Life, Value, and the Paradoxes of Risk

Mar 04, 2010

Came across Charles Sanford Jr’s graduation speech at the University of Georgia here. It’s a great read – I definitely recommend it. 

If pure self–seeking is so pervasive, it’s because those who seek only for themselves imagine that they are the whole world. If they are satisfied, then the world is by definition satisfied. But mere self–satisfaction is, in our paradoxical world, never satisfying. A famous financier understood this when he asked and answered his own rhetorical question: “When does a man have enough money? When he makes his next million.” Time and time again, we find that the people who are truly satisfied and enriched in this life, the ones who have achieved what is indisputably happiness, are the ones who have sought to create value for others. There is simply no arguing away the paradox of risk: if you fly in the face of conventional wisdom and take the risk of committing yourself to creating value for others, you are taking a large step toward insuring your own happiness and achieving a more meaningful safety.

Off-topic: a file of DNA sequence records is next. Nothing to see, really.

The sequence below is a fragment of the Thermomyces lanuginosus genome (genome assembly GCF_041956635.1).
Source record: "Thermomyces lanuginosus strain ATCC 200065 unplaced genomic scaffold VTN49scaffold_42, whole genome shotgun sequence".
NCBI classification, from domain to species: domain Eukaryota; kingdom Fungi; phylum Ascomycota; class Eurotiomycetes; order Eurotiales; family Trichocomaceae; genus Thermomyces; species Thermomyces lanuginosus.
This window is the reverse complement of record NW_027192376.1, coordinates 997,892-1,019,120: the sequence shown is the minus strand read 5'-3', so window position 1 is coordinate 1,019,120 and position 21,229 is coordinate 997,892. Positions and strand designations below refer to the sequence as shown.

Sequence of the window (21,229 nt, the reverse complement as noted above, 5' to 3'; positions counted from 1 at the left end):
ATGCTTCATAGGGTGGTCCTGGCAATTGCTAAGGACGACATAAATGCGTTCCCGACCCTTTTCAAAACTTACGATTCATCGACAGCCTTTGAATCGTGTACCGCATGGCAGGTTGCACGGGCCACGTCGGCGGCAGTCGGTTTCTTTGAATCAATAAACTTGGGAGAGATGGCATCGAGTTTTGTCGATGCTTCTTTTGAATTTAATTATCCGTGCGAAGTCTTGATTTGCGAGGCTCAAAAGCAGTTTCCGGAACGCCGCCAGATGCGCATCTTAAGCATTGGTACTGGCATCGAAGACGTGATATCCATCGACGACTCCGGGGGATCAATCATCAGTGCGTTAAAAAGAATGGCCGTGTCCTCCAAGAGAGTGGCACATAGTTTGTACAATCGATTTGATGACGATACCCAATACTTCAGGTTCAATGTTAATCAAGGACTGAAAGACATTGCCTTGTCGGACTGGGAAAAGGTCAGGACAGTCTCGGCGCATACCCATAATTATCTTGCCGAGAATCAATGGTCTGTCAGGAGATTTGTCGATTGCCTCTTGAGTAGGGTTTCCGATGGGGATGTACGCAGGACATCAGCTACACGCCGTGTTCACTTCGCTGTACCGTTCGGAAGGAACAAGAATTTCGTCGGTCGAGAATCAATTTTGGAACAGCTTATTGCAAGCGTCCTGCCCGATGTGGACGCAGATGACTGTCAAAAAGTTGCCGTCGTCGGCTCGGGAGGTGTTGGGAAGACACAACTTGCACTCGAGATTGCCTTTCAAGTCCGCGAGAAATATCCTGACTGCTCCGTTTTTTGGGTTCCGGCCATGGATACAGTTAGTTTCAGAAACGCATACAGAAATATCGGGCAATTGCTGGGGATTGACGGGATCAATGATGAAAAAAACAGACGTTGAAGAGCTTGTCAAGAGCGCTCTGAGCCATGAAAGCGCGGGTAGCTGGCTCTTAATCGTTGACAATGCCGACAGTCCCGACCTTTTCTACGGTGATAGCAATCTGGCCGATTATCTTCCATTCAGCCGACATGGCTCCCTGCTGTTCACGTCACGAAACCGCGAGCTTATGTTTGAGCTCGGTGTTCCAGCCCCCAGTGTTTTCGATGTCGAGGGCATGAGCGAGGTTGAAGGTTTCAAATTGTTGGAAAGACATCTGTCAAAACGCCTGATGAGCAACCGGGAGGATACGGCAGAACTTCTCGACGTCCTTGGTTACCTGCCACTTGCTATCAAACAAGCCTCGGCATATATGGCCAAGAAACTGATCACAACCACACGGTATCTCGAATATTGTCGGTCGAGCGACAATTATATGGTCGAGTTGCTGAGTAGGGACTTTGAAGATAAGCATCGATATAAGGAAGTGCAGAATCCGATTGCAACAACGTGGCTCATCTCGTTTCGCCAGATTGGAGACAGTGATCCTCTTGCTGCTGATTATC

You will have to use your imagination. You’ll have to think, and think for yourself, as creatively as you can. Simply “doing what you’re told” will only achieve other people’s goals. As a result, you will find yourself having to do things differently from some of the people around you — occasionally, it will be different from most of the people around you. That won’t be as easy as it sounds: working your way against the conventional wisdom never is. It may be easier if you think of it as a kind of dare, and accept it.

You will have to work hard, of course, which means not only long hours but tough decisions. But at the same time, you must remember that hard work doesn’t qualify you to think you’re the only person around you working hard. In other words, if you lose your sense of humor and take yourself too seriously — if you squeeze all the fun right out of whatever you’re doing — you only defeat your larger purpose. Have confidence that what you’re doing is worthwhile and important. But don’t let it escalate into an arrogance which presumes it’s the only worthwhile thing to do.

You will note that in all this talk of “state of mind” I have not mentioned “quality of mind” or intelligence. That is simply because I don’t believe that unusual intelligence, an off–the–graph I.Q., is necessary to create value and achieve personal satisfaction. There are a few people who are mentally gifted far beyond the norm, just as there are a few who are physically gifted in the same way. But that particular quality doesn’t mean that they will achieve any greater amount or level of personal fulfillment.

True boldness lies in moderation.